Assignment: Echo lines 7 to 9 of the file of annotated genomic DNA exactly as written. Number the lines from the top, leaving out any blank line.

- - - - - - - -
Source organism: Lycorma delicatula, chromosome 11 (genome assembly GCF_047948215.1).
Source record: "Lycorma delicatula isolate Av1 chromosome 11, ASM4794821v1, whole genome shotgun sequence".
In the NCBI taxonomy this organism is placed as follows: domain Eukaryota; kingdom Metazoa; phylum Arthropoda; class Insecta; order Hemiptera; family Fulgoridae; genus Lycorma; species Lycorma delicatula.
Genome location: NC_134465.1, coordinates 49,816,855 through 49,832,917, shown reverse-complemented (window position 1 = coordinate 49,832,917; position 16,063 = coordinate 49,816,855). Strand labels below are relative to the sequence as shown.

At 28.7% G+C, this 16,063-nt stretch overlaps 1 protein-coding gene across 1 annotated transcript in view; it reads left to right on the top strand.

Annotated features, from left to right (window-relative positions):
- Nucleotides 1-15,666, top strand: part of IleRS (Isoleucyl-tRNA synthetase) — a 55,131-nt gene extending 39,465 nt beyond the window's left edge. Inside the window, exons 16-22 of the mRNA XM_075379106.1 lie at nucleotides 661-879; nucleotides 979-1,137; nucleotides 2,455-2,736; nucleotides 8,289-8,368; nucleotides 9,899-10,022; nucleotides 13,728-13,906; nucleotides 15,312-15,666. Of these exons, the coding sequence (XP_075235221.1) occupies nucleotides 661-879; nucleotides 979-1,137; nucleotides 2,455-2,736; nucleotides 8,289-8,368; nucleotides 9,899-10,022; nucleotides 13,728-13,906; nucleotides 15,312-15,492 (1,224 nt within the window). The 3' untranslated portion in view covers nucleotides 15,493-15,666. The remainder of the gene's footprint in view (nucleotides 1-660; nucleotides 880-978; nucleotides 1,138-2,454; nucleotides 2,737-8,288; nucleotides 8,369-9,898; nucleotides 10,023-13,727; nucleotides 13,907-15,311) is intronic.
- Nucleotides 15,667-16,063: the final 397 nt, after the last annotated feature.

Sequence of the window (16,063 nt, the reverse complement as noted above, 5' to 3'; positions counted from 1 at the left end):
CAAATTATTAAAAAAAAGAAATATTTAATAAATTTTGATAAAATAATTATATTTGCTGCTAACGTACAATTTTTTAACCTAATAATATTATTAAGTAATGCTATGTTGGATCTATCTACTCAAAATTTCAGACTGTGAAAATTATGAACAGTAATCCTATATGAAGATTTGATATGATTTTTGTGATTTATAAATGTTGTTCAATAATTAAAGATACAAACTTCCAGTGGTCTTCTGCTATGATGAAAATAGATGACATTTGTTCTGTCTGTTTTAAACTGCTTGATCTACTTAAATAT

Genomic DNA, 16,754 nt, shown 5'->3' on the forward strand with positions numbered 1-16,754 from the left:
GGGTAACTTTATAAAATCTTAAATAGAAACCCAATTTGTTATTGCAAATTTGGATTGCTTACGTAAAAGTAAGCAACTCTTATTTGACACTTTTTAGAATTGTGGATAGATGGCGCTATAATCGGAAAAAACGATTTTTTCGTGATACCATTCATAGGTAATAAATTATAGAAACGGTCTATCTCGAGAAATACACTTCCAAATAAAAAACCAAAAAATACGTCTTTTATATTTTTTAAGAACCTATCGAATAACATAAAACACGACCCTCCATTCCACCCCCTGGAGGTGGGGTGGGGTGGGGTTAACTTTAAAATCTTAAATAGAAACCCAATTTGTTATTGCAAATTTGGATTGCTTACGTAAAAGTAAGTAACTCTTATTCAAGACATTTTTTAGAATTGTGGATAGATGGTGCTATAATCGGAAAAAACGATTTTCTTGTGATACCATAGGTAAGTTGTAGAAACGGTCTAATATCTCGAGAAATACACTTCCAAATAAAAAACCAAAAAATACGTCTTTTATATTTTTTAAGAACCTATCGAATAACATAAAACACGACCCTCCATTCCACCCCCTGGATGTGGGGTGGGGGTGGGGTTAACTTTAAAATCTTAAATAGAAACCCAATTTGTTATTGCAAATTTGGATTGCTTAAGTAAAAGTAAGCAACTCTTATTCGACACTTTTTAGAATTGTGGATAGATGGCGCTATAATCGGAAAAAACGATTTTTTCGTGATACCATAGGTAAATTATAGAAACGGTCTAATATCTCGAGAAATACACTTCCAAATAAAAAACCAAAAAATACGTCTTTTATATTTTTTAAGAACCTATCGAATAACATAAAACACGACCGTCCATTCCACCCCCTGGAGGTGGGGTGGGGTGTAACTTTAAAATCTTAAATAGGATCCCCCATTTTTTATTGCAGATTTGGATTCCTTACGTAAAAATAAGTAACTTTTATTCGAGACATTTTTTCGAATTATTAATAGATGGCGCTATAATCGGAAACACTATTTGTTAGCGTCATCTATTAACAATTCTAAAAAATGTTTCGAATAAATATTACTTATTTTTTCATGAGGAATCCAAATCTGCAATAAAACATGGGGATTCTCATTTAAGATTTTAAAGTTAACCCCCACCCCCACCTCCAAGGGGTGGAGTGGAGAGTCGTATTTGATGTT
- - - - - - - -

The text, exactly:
- Nucleotides 1-15,666, top strand: part of IleRS (Isoleucyl-tRNA synthetase) — a 55,131-nt gene extending 39,465 nt beyond the window's left edge. Inside the window, exons 16-22 of the mRNA XM_075379106.1 lie at nucleotides 661-879; nucleotides 979-1,137; nucleotides 2,455-2,736; nucleotides 8,289-8,368; nucleotides 9,899-10,022; nucleotides 13,728-13,906; nucleotides 15,312-15,666. Of these exons, the coding sequence (XP_075235221.1) occupies nucleotides 661-879; nucleotides 979-1,137; nucleotides 2,455-2,736; nucleotides 8,289-8,368; nucleotides 9,899-10,022; nucleotides 13,728-13,906; nucleotides 15,312-15,492 (1,224 nt within the window). The 3' untranslated portion in view covers nucleotides 15,493-15,666. The remainder of the gene's footprint in view (nucleotides 1-660; nucleotides 880-978; nucleotides 1,138-2,454; nucleotides 2,737-8,288; nucleotides 8,369-9,898; nucleotides 10,023-13,727; nucleotides 13,907-15,311) is intronic.
- Nucleotides 15,667-16,063: the final 397 nt, after the last annotated feature.

Sequence of the window (16,063 nt, the reverse complement as noted above, 5' to 3'; positions counted from 1 at the left end):